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Fischer, Florian (2011): Klonierung und pharmakologische Charakterisierung des equinen Histamin H4 Rezeptors. Dissertation, LMU München: Tierärztliche Fakultät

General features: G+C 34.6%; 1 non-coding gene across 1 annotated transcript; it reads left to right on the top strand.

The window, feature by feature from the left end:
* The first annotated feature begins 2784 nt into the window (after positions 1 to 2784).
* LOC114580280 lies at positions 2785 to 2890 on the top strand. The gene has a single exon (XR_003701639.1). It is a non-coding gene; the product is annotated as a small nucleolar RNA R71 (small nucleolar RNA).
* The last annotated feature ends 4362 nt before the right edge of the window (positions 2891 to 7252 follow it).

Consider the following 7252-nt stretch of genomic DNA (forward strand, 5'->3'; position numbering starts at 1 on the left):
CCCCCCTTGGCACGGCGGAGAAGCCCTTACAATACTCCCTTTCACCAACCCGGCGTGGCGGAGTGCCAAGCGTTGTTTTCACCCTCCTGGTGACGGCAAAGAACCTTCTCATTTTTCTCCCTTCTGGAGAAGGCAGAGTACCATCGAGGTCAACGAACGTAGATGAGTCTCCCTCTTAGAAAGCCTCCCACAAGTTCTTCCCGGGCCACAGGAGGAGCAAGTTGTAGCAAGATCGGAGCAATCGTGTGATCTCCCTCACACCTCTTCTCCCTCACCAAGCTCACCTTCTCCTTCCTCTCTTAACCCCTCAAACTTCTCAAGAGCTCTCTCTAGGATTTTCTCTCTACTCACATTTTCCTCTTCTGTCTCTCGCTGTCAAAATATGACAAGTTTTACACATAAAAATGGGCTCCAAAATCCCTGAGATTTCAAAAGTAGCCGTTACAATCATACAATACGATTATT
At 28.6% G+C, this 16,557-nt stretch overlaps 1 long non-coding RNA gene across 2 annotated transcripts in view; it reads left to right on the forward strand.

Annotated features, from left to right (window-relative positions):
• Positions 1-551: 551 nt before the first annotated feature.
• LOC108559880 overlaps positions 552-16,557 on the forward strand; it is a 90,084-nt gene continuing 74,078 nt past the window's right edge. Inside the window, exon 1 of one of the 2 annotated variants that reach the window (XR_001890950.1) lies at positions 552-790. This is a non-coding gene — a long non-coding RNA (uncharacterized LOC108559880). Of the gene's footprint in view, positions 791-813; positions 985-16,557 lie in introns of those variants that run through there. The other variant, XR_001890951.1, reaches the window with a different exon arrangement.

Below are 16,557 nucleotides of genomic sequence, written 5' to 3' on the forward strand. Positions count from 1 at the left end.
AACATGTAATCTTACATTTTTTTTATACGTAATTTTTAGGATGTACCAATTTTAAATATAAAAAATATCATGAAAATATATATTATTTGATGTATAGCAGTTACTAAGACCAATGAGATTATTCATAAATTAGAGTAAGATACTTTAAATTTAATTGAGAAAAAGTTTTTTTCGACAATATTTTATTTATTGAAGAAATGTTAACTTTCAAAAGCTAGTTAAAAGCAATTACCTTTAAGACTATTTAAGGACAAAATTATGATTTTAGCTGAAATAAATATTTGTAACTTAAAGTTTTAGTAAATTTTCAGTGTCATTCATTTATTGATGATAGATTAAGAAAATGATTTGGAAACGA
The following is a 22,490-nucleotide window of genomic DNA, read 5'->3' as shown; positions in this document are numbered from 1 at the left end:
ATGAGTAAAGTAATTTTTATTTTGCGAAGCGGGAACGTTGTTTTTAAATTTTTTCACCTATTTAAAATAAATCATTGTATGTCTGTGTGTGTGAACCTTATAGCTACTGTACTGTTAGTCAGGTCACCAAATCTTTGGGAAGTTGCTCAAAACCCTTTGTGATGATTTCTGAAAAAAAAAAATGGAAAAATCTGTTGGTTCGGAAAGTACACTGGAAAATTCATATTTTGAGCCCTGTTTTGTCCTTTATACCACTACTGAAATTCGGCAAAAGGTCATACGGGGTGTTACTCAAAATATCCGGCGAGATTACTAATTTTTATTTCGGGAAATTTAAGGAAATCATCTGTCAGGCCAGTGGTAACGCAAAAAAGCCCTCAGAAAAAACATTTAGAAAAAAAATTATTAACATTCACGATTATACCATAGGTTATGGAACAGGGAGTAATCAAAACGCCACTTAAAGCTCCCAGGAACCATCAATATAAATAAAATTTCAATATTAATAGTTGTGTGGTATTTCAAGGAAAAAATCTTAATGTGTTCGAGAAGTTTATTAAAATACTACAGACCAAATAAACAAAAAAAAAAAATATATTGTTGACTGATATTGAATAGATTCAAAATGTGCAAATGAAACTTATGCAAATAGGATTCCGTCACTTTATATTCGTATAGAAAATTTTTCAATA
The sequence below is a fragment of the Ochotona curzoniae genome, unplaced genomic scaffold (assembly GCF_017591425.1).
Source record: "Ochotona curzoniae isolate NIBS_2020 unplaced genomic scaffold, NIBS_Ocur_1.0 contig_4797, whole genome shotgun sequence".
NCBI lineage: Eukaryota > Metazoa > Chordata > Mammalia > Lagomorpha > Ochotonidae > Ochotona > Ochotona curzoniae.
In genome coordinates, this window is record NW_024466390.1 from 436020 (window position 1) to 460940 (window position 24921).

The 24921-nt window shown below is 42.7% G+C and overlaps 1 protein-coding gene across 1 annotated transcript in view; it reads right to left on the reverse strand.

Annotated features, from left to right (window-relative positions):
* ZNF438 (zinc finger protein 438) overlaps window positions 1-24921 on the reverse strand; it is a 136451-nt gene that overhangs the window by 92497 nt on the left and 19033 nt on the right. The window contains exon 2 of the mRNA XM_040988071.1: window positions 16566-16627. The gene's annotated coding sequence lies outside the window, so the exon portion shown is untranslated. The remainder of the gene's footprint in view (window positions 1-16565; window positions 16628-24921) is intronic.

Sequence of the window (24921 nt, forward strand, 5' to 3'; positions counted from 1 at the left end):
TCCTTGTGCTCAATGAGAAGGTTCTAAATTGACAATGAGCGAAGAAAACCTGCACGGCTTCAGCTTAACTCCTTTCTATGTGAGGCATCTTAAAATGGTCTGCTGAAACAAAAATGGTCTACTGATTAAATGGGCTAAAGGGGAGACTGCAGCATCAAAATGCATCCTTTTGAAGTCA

In the present study, the equine histamine 4 receptor (eH4R) was cloned, sequenced and pharmacologically characterized. The findings were compared to those, obtained with the human H4R (hH4R). Due to its expression in cells of the immune system, the eH4R provides a promising target for the development of novel therapeutic strategies in allergic diseases, such as Recurrent Airway Obstruction (RAO) and allergic dermatitis in the horse. To clone the eH4R, mRNA was isolated from horse white blood cells and cDNA was synthesized by reverse transcription. Specific primers were used to amplify the eH4R sequence, which was then cloned into pJET1.2/blunt vectors. The open reading frame is 1185 bp long and codes for a 394 amino acid protein which shows 72,9 % homology to the human receptor. The cDNA sequence was published in the NCBI GenBank under the accession number HM015200. To pharmacologically and functionally characterize the eH4R and hH4R, their cDNAs were subcloned into the expression vector pcDNA3.1 and either transfected transiently into COS-7 cells or stably into HEK293 cells. Binding-characteristics were examined by homologous und heterologous competition experiments using the antagonist 3H-pyrilamine or the agonist 3H-histamine as radioligand. High affinity binding of histamine could only be detected in hH4R, but not in eH4R transfected COS-7 cells. Nevertheless, histamine was able to inhibit cAMP-production in stably transfected HEK293 cells via the eH4R and the hH4R. The eH4R expressed in HEK293 cells is coupled to the stimulation of ERK1/2, while the hH4R shows already high constitutive activity. The antagonists JNJ7777120, Thioperamide, Pyrilamine and Diphenhydramine display considerable species-specific differences concerning the affinities between eH4R and hH4R and also vary in their intrinsic activities. Thioperamide, known for its inverse agonism at the hH4R showed agonist behaviour in ERK1/2 regulation. In contrast, the non-selective antagonist Diphenhydramin showed inverse agonist behaviour, which was more pronounced at the hH4R than the eH4R. These findings suggest that there are considerable pharmacological and functional differences between the cloned eH4R and hH4R.